What we have here is a DVD that comes exactly as advertised. Which is to say that it delivers on its promise of a series of live performances recorded in the studio, without any big production values — hence its "from the basement" title and theme. The performances seen and heard here were also done mostly without any audience. I say "mostly" only because light applause can occasionally be heard.
As for the artists represented here, they fall mostly under the banner of what might be called "alternative" — whatever that means these days, since what is heard here is stylistically pretty much all over the place. But there are some big "alt-rock" names here, including Beck, PJ Harvey, the White Stripes, and Sonic Youth.
The biggest of these names is of course Radiohead, who also get the lion's share of the playing time here with four tracks represented. Two of these ("Down Is The New Up" and "Videotape") close the DVD and are credited to lead vocalist Thom Yorke, who does perform them solo. But let's face it, they are still Radiohead tracks.
The full band opens the DVD with "All I Need" and "Reckoner," two tracks from the great In Rainbows album. I had already seen Radiohead's stuff when it was shown on VH1 last year, but it's still nice to have here to play whenever the mood strikes. You can never have enough of Radiohead playing stuff from In Rainbows.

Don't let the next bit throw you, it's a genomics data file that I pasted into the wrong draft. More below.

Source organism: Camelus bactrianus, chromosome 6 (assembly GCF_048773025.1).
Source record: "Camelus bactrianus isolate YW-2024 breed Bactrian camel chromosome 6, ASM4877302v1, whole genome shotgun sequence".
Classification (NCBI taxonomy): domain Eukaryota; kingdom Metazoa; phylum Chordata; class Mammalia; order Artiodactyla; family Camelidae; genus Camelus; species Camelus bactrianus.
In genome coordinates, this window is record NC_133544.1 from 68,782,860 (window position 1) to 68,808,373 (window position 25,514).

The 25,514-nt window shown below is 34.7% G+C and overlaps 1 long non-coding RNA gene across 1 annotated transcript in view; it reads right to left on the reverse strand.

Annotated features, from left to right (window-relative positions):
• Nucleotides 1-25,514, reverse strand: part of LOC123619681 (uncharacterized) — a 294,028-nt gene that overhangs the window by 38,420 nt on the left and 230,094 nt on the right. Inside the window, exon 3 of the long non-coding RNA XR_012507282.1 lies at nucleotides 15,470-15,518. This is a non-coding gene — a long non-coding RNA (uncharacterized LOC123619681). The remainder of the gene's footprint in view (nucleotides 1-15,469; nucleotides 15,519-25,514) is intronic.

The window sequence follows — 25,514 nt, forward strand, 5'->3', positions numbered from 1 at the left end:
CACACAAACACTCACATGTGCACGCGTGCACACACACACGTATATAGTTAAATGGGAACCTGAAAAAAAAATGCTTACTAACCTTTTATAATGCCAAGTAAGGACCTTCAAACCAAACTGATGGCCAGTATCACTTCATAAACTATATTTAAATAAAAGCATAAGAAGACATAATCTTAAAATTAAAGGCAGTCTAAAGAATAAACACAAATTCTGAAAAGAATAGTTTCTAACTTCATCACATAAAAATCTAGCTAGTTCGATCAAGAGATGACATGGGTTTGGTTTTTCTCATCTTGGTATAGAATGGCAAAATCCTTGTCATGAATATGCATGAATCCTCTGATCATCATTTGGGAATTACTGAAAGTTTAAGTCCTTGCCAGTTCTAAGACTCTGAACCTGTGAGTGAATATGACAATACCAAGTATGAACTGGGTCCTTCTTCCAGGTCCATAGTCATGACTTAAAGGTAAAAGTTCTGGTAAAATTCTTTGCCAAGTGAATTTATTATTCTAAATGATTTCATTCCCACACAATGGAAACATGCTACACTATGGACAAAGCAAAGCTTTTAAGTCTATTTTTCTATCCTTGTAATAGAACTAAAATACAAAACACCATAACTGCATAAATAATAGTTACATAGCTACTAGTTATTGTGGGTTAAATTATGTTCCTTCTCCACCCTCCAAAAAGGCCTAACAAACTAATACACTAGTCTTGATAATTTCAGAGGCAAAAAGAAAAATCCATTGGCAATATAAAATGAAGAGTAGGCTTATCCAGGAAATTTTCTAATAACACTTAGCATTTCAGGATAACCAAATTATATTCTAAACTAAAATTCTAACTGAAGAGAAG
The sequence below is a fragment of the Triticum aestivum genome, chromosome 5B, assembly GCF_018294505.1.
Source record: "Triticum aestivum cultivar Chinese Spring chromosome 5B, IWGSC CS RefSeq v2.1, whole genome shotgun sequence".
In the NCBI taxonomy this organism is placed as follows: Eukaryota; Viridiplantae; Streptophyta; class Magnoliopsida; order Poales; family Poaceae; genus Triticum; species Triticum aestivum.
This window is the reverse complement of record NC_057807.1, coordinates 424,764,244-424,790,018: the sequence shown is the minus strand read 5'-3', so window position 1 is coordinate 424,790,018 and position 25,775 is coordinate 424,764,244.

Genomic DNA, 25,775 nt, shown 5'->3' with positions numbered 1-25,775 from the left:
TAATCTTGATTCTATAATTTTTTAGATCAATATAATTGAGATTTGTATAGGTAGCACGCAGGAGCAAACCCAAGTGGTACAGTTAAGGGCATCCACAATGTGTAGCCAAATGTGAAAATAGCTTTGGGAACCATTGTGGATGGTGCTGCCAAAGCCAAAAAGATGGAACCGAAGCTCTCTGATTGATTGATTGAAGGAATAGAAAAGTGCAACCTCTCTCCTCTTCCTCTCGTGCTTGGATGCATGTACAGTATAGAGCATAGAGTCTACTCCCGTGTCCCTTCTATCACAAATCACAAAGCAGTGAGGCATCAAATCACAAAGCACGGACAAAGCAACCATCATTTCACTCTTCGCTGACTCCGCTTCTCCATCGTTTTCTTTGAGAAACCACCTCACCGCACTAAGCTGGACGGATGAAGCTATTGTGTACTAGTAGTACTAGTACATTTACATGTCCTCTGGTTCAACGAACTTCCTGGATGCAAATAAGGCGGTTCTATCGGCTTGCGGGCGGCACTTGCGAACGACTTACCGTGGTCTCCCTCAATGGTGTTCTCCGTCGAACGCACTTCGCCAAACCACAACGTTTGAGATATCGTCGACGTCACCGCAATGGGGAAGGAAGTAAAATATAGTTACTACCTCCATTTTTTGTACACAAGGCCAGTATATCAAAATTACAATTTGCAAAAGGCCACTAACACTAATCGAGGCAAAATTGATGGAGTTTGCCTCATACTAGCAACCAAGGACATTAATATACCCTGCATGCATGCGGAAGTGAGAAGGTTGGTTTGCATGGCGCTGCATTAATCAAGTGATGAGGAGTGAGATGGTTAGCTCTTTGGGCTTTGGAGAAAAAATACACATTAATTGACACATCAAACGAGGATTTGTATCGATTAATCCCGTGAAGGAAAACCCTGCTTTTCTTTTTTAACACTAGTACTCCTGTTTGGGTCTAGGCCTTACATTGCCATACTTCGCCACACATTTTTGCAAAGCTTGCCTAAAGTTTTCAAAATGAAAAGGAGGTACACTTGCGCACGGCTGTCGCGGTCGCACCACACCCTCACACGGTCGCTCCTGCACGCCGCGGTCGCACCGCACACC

But Radiohead are not the only highlight here. The two White Stripes tracks serve as a reminder of just how great Jack White is on guitar (and how Meg pounds the shit out of those drums). The Beck stuff is, well, Beck. PJ Harvey hits some unearthly high notes behind a metronome and an acoustic piano on "The Devil." Sonic Youth sound great as well, walking a tightrope between post-punk and psychedelia on "The Sprawl" and "Pink Steam."
As for the rest of what's here? Well, I have to be honest and admit I skipped through some of it. I'm sure Neil Hannon and Laura Marling are fine songwriters, for example, but I lasted less than a minute with each of them. Something about those acoustic guitars and dour faces, I guess. Hey, I had a deadline, okay?
On the other hand, there were also some quite pleasant surprises on From The Basement. I definitely liked the doomy, lo-fi minor chords of Autolux, for example, even if their song "Let It Be Broken" sounded suspiciously like a slowed-down version of "Pinball Wizard." I also dug the fuzzed-out rock of Albert Hammond Jr. and the sleepy dirge-rock of Super Furry Animals. And I was already a fan of the Shins. Ditto the Eels.
So my short review reads like this: If you're a Radiohead completist, you'll want this. Just consider the White Stripes, Sonic Youth, and PJ a nice little bonus. But if you're not, there's plenty of other great stuff here you might also like or otherwise be surprised by as much as I was. There's also some filler. But that's what the skip button is for.